In conversation with Mr. Parag Sharma, COO, ReNew Power
Let’s start with the recent developments at Renew Power in last one year.
ReNew Power commissioned 1 GW of Solar and Wind assets in FY’17. It took us close to 5 years to add the initial 1 GW and we were able to double our existing capacity by adding another 1 GW in just one year thereafter. Last year was particularly special because ReNew Power transitioned into an EPC organization as all our solar projects we were installed and commissioned on the back of an internal EPC organization. Moreover, we were able to deliver these top quality projects well before the committed timelines. Infact an important point of note is that under the projects awarded under the Karnataka State Policy, ReNew Power was the only IPP that was able to deliver projects in the last fiscal. ReNew Power looks to continue this impressive growth in the coming years and is committed to delivering best-in-class projects on time.
As a developer, what key challenges do you face today?
India has so far done exceedingly well in its solar program and is now recognized as one of the favourite destinations for foreign investment. This is particularly true in the renewable energy sector. However, maintaining this momentum needs going forward can prove to be challenging as we do not foresee a lot of bids happening in the near future.
Beyond the recently concluded bid for the Bhadla solar power project, we see no clarity as to when the next solar power bid will take place. Despite developers like ReNew Power being well funded and ready to deploy capital, the opportunities appear to be drying up. For this to change, the pipeline needs to be maintained along with a strong RPO enforcement mechanism to ensure that the obligated entities purchase the required units of green power.
It is also critical for the MNRE to set up the process for more independent bids and not focus purely on solar park bids. Significant capacity addition in the short term can be built if the responsibility of land and evacuation is left to bidder and large scale non-solar park bid is called. Another area of concern is the health of discoms. The UDAY scheme has undoubtedly helped in this regard but it is important that processes are put in place for the strong monitoring and compliance of targets set under it. If the discoms don’t improve their financial health, the entire sector is at risk.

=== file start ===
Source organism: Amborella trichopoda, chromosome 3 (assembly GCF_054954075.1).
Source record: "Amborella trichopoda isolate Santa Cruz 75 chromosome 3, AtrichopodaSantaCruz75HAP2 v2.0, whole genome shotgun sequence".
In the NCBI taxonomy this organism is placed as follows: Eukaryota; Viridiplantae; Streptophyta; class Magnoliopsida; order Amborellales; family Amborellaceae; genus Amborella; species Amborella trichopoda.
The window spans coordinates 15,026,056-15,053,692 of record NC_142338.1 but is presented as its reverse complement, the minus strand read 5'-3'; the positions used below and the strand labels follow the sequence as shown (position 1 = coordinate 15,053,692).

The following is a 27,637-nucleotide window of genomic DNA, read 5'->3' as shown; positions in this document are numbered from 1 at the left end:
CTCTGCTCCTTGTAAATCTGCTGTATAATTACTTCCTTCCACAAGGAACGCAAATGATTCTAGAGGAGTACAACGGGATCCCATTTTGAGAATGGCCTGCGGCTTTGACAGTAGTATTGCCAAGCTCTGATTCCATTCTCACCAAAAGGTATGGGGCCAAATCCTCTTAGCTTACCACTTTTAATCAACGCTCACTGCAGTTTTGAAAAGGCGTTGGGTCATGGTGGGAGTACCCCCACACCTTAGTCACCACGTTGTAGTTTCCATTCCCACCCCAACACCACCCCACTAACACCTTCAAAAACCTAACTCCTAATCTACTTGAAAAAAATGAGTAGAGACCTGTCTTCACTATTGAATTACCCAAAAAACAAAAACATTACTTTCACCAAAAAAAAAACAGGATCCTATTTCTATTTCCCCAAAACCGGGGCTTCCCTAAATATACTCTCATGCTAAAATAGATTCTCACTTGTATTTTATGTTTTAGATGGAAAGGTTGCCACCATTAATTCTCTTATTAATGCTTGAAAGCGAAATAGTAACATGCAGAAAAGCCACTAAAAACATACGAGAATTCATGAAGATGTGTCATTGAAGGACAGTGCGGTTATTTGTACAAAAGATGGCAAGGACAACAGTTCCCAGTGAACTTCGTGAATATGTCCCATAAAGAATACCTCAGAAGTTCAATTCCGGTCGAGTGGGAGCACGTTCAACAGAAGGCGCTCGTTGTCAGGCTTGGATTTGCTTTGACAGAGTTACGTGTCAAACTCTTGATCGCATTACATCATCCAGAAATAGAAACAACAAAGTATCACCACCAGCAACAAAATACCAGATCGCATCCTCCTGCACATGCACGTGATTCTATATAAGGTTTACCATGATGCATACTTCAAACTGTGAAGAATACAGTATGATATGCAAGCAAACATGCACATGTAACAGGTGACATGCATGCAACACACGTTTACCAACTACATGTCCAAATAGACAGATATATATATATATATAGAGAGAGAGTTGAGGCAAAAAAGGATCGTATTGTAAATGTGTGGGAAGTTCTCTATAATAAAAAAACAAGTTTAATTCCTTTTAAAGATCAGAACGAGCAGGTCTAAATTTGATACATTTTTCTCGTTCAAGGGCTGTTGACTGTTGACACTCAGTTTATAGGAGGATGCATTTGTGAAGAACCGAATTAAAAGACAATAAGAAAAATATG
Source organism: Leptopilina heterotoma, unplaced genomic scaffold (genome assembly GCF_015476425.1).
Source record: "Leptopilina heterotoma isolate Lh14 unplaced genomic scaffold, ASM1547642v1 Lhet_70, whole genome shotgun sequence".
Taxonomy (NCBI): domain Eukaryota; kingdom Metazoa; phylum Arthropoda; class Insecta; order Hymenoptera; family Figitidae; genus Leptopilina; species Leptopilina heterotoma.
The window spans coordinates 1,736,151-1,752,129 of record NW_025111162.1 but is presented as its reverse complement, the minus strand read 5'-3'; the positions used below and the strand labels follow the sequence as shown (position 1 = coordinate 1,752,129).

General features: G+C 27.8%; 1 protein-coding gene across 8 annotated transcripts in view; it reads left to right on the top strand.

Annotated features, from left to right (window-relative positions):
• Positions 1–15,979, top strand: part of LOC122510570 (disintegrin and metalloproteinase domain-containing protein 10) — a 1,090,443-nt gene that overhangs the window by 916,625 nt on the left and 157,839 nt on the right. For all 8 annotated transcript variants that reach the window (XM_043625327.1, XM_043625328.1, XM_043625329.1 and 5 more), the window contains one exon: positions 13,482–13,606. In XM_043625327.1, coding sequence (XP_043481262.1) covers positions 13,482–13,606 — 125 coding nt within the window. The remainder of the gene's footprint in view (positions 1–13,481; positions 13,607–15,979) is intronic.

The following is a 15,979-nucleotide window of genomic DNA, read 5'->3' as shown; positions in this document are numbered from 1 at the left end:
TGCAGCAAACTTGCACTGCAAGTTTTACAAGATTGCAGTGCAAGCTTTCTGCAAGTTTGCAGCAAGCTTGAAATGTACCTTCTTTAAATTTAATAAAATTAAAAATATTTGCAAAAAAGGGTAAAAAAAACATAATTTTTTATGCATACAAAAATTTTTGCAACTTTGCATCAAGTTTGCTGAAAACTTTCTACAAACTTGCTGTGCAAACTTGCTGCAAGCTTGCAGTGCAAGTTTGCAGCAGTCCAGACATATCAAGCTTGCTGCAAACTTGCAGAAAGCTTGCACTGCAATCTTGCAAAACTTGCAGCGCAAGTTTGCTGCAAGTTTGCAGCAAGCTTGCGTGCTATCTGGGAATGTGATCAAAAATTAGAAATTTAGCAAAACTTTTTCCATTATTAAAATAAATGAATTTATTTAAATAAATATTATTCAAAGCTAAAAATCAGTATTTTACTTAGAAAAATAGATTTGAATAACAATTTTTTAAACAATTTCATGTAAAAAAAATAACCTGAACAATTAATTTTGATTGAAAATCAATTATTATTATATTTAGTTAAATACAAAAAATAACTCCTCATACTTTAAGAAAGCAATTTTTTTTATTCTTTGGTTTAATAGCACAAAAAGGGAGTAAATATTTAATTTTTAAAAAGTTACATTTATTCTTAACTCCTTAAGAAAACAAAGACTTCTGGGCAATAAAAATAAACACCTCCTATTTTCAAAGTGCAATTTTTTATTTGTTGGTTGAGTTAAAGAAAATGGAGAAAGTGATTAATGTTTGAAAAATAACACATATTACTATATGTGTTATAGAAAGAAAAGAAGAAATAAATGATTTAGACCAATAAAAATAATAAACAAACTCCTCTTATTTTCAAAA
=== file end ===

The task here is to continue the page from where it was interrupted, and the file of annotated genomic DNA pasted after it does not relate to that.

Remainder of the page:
An area of definite concern and one that requires urgent intervention is the integration of renewable on the grid. If steps are not taken, in the very near future, we could be faced with the problem of not being able to manage the renewable capacity on stream despite getting more than sufficient energy harnessed from the sun and the wind. Policy flip flops and delays in signing of PPAs once the bid process is concluded are also two areas where change will be welcome.
Which states do you believe we will see maximum solar energy investments this year?
We will see a significant overspill of capacities where tenders that were conducted over the last two fiscals will get commissioned in FY17-18. Some of the states where this could happen are Karnataka, Telangana, Andhra Pradesh and Rajasthan. These states also incidentally have very conducive policies in terms of ease of doing business and where investors are happy to invest their funds. However, some of the states where significant gap exists between current capacity and the total RPO targets are Odisha, West Bengal, Uttar Pradesh and Chhattisgarh. Uttar Pradesh is a state that ReNew Power is looking at with renewed interest as the new dispensation has an ambitious target to revamp the power sector. With the state having recently signed the ‘power for all’ document, we can expect to see some traction there.
As the assets become older, will aggressive bidding today become a pain point for the industry a few years down the line?
Typically, in solar tenders in India, at the time of bidding the tariff looks very aggressive. But with time because due to the decrease in the prices of modules and inverters along with the option of attractive financing, the bid tariff starts to look reasonable. However, in the last 2-3 bids, with tariff dropping to 2.44 Rs/u, it seems lot of that a lot of the upside on financing and module pricing have already been factored in resulting in hardly any cushion left for any surprises in the 25-year useful life of the project.
What are the milestones you wish to achieve by the end of this fiscal?
We want to continue with our growth path and keep adding capacity in a responsible and sustainable manner. ReNew Power has consistently been able to maintain our position among the top three renewable IPPs and we will strive to consolidate our position as the leading wind and solar IPP in the country. In the long term, we would also like to be recognized as an employer of choice and provide opportunities to our employees to excel. As a trusted partner for our vendors ReNew Power will look to strengthen these very important relationships and commit to execute all our businesses with highest standards of quality in line with our motto of “Transforming Energy and Transforming Lives”
Anything else you would like to add for our readers.
As India’s leading IPP, we believe that the solar sector is going to be the mainstay of India’s energy requirements in the future. India has made binding commitments under the INDCs at the COP 21 and we are well on target to achieve them. What we need from Government is policy stability and assurance that the renewable energy industry should be protected from any issues related to grid availability. Last but not least, I would like to add that ReNew Power is totally committed to supporting the government in its agenda of providing green, reliable and good quality power to the people at the bottom of the pyramid.